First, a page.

Click here to Login

Introduction to Quantitative Trading Models

Updated on 2012-09-13 by Guest

Quantitative trading is a technology based investment strategy that uses mathematical properties and logical computations to isolate opportunities in financial markets. Traditionally used by hedge funds and mutual funds, it is also now used by individual investors. quantitative trading is basically the opposite to qualitative trading ,which bases its strategy on human insight and analysis in investment decisions.  

In essence the true ability behind these models comes from software that tracks patterns and trends in trading behavior. To be a security trend there must be behavior patterns uncovered in price and volume of a trade in an upward or downward cycle.  The software looks for patterns in stocks by separating trending vs. non trending behaviors.   Investment opportunities are sought after when prices are affected by these periods.  It also uses historical data as well as patterns and trends. The main objective in using a quantitative trading models is to reveal an opportunity of a under priced security, stock or bond.  The results would lead any type of investor to examine the results and decide whether to buy or sell. Quantitative trading models are also used to identify risks. The subtlety, ability and detail that these programs posses to monitor these trends and patterns is another differentiating factor when compared to human analysis and strategy.  

Qualitative trading lacks this distinct detail as these behaviors are for the most part not possible to catch by human analysis and certainly not in the same time period.  That is not to say that there isn't human involvement because there is in fact a human component. An financial analyst must still then take this data and research and test.  

Now back to the software the powers this ability. Trading models do vary and they are as distinct as the person who designs them.  Trading models are built with scientific elements in mind which starts off with a development of a hypotheses. A theory must be outlined that is believed to be profitable and a logical statement must be made that compares a relationship. Next a database must be built in order to prove or disprove a hypotheses. Data that has several variables and data points will yield a better statistical perspective.  Observations must then be made and the data that you have which is raw then must be organized and aggregated in a time based database. Next you must make calculations on the data by taking an observation and hypothesis and testing them using calculations and formulas. Then you are ready to define a trading rule for a program from previous calculations. Once ready you back test your trading rule to find out if you can profit with simulation testing which determines whether or not your model can make money and if it can be traded.

Some quantitative trading models fail in that they are not thoroughly back tested, need additional development or have issues with invalid analysis. Other issues stem from excess data mining and poorly researched historical factors.  The most popular quantitative model trading systems are of course the most profitable.  Thorough research and analysis must be performed in order to ensure success. The best firms for quantitative trading models hire talent that fully understand return on capital, can perform strategy that is built to be current and consistently profitable, have a proven track record with not just back test data and also experience at a top hedge fund or bank institution.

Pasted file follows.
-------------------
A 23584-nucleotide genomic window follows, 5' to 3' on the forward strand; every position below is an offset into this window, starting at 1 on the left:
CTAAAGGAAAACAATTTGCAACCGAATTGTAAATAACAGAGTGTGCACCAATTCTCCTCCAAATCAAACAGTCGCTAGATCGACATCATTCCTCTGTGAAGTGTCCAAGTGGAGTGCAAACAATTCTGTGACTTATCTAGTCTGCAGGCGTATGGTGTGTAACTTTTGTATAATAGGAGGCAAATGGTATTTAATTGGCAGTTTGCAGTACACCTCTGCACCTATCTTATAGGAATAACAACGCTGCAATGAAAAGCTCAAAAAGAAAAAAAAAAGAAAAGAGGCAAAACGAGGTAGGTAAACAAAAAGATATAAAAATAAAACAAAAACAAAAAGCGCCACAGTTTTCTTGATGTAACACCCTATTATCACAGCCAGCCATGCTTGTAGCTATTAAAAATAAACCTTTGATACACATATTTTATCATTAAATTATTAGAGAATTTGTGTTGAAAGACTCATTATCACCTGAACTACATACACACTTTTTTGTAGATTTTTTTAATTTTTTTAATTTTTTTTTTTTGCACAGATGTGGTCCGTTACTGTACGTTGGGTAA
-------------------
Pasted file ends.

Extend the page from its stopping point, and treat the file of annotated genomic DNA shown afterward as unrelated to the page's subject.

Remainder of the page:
comments powered by Disqus
Users Blog
Recent Posts

Types of Coupon Swap Futures
Posted 4082 days ago

How to Manage Capital Effectively?
Posted 4082 days ago

Trading With E-Mini Index Futures
Posted 4088 days ago

Impact of Economy on Stock Market
Posted 4099 days ago

A Primer on Day Trading Strategies
Posted 4225 days ago

A Closer Look at Insider Trading
Posted 4274 days ago

Seasonality in the Stock Market
Posted 4303 days ago

An Introduction to Paper Trading
Posted 4308 days ago

A Primer on ETF Trading
Posted 4316 days ago

Is it too late to buy AAPL?
Posted 4316 days ago

Previous Posts

More Posts


Create an account
Affiliate Program
Contact Us
Trading Forum
How-to Lessons
About Us
Terms of Use

Copyright © 2024
Social Media
Follow us on Facebook
Twitter Follow us on Twitter
Follow us on Google+
RSS Trading Items

Trading financial instruments, including foreign exchange on margin, carries a high level of risk and is not suitable for all investors. The high degree of leverage can work against you as well as for you. Before deciding to invest in financial instruments or foreign exchange you should carefully consider your investment objectives, level of experience, and risk appetite. The possibility exists that you could sustain a loss of some or all of your initial investment and therefore you should not invest money that you cannot afford to lose. You should be aware of all the risks associated with trading and seek advice from an independent financial advisor if you have any doubts.